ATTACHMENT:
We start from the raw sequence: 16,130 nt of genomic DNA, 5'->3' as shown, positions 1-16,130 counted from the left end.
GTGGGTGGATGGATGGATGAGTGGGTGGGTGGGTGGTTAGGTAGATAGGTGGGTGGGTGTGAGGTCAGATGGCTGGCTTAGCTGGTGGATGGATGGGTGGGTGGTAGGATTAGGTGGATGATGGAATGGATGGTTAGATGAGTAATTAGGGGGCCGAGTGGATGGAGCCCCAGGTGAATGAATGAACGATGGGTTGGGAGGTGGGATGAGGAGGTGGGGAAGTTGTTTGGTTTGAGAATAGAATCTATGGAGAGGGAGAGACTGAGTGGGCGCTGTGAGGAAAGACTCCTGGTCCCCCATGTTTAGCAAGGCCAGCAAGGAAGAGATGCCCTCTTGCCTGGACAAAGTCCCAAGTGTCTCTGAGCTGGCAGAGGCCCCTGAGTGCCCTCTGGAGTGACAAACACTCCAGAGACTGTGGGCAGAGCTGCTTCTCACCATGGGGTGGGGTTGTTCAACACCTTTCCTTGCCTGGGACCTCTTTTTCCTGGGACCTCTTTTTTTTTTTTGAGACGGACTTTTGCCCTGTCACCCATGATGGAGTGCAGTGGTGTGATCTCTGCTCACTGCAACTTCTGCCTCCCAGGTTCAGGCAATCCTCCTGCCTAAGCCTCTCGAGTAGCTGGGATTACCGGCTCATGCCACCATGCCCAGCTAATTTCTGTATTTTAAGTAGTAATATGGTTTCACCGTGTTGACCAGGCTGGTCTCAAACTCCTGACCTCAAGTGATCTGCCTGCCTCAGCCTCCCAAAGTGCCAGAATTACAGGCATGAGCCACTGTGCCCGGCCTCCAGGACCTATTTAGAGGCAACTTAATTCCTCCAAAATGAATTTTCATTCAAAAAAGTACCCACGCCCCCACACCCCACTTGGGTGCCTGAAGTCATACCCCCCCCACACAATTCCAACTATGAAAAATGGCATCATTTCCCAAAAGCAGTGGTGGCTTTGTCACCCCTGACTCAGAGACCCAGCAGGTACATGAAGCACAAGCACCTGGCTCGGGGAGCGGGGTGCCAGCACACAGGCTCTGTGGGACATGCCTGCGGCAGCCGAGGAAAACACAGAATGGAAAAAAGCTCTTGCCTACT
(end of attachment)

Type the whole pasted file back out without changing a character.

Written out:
We start from the raw sequence: 16,130 nt of genomic DNA, 5'->3' as shown, positions 1-16,130 counted from the left end.
GTGGGTGGATGGATGGATGAGTGGGTGGGTGGGTGGTTAGGTAGATAGGTGGGTGGGTGTGAGGTCAGATGGCTGGCTTAGCTGGTGGATGGATGGGTGGGTGGTAGGATTAGGTGGATGATGGAATGGATGGTTAGATGAGTAATTAGGGGGCCGAGTGGATGGAGCCCCAGGTGAATGAATGAACGATGGGTTGGGAGGTGGGATGAGGAGGTGGGGAAGTTGTTTGGTTTGAGAATAGAATCTATGGAGAGGGAGAGACTGAGTGGGCGCTGTGAGGAAAGACTCCTGGTCCCCCATGTTTAGCAAGGCCAGCAAGGAAGAGATGCCCTCTTGCCTGGACAAAGTCCCAAGTGTCTCTGAGCTGGCAGAGGCCCCTGAGTGCCCTCTGGAGTGACAAACACTCCAGAGACTGTGGGCAGAGCTGCTTCTCACCATGGGGTGGGGTTGTTCAACACCTTTCCTTGCCTGGGACCTCTTTTTCCTGGGACCTCTTTTTTTTTTTTGAGACGGACTTTTGCCCTGTCACCCATGATGGAGTGCAGTGGTGTGATCTCTGCTCACTGCAACTTCTGCCTCCCAGGTTCAGGCAATCCTCCTGCCTAAGCCTCTCGAGTAGCTGGGATTACCGGCTCATGCCACCATGCCCAGCTAATTTCTGTATTTTAAGTAGTAATATGGTTTCACCGTGTTGACCAGGCTGGTCTCAAACTCCTGACCTCAAGTGATCTGCCTGCCTCAGCCTCCCAAAGTGCCAGAATTACAGGCATGAGCCACTGTGCCCGGCCTCCAGGACCTATTTAGAGGCAACTTAATTCCTCCAAAATGAATTTTCATTCAAAAAAGTACCCACGCCCCCACACCCCACTTGGGTGCCTGAAGTCATACCCCCCCCACACAATTCCAACTATGAAAAATGGCATCATTTCCCAAAAGCAGTGGTGGCTTTGTCACCCCTGACTCAGAGACCCAGCAGGTACATGAAGCACAAGCACCTGGCTCGGGGAGCGGGGTGCCAGCACACAGGCTCTGTGGGACATGCCTGCGGCAGCCGAGGAAAACACAGAATGGAAAAAAGCTCTTGCCTACT